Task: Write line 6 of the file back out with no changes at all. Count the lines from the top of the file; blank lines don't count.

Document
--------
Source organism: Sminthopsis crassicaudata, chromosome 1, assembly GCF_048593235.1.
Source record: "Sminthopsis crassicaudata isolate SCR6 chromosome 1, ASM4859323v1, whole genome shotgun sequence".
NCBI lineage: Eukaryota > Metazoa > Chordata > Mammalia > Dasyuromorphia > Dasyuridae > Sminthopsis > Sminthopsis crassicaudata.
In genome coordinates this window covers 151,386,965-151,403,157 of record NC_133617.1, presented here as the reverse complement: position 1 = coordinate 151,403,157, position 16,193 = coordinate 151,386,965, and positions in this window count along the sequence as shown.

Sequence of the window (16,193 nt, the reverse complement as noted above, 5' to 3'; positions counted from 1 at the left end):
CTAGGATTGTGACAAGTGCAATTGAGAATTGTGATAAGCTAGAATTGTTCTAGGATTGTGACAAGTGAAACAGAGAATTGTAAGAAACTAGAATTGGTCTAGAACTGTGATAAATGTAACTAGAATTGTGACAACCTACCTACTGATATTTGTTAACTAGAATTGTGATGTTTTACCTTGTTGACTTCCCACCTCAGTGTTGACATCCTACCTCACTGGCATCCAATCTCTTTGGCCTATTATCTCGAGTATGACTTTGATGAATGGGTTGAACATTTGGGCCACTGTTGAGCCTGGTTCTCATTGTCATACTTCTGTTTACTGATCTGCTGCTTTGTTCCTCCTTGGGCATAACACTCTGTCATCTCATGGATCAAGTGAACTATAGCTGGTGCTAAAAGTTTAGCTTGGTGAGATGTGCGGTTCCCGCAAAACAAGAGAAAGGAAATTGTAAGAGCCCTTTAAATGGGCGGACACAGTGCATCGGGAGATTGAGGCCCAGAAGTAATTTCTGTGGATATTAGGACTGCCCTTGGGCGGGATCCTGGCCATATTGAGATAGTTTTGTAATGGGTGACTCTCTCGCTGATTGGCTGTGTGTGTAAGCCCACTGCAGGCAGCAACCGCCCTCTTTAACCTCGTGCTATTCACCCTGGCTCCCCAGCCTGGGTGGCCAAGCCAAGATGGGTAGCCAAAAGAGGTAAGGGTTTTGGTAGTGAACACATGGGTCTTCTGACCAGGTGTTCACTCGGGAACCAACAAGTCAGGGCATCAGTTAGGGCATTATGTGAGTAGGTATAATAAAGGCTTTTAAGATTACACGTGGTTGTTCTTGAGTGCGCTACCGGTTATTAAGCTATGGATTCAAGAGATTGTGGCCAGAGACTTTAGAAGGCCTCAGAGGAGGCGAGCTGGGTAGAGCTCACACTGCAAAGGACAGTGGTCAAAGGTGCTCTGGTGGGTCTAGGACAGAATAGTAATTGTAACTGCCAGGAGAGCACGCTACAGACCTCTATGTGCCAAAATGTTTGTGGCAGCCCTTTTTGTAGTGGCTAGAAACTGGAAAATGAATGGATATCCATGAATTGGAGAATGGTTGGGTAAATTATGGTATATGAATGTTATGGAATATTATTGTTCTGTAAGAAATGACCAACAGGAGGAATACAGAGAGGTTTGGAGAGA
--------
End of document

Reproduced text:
CTAGGATTGTGACAAGTGCAATTGAGAATTGTGATAAGCTAGAATTGTTCTAGGATTGTGACAAGTGAAACAGAGAATTGTAAGAAACTAGAATTGGTCTAGAACTGTGATAAATGTAACTAGAATTGTGACAACCTACCTACTGATATTTGTTAACTAGAATTGTGATGTTTTACCTTGTTGACTTCCCACCTCAGTGTTGACATCCTACCTCACTGGCATCCAATCTCTTTGGCCTATTATCTCGAGTATGACTTTGATGAATGGGTTGAACATTTGGGCCACTGTTGAGCCTGGTTCTCATTGTCATACTTCTGTTTACTGATCTGCTGCTTTGTTCCTCCTTGGGCATAACACTCTGTCATCTCATGGATCAAGTGAACTATAGCTGGTGCTAAAAGTTTAGCTTGGTGAGATGTGCGGTTCCCGCAAAACAAGAGAAAGGAAATTGTAAGAGCCCTTTAAATGGGCGGACACAGTGCATCGGGAGATTGAGGCCCAGAAGTAATTTCTGTGGATATTAGGACTGCCCTTGGGCGGGATCCTGGCCATATTGAGATAGTTTTGTAATGGGTGACTCTCTCGCTGATTGGCTGTGTGTGTAAGCCCACTGCAGGCAGCAACCGCCCTCTTTAACCTCGTGCTATTCACCCTGGCTCCCCAGCCTGGGTGGCCAAGCCAAGATGGGTAGCCAAAAGAGGTAAGGGTTTTGGTAGTGAACACATGGGTCTTCTGACCAGGTGTTCACTCGGGAACCAACAAGTCAGGGCATCAGTTAGGGCATTATGTGAGTAGGTATAATAAAGGCTTTTAAGATTACACGTGGTTGTTCTTGAGTGCGCTACCGGTTATTAAGCTATGGATTCAAGAGATTGTGGCCAGAGACTTTAGAAGGCCTCAGAGGAGGCGAGCTGGGTAGAGCTCACACTGCAAAGGACAGTGGTCAAAGGTGCTCTGGTGGGTCTAGGACAGAATAGTAATTGTAACTGCCAGGAGAGCACGCTACAGACCTCTATGTGCCAAAATGTTTGTGGCAGCCCTTTTTGTAGTGGCTAGAAACTGGAAAATGAATGGATATCCATGAATTGGAGAATGGTTGGGTAAATTATGGTATATGAATGTTATGGAATATTATTGTTCTGTAAGAAATGACCAACAGGAGGAATACAGAGAGGTTTGGAGAGA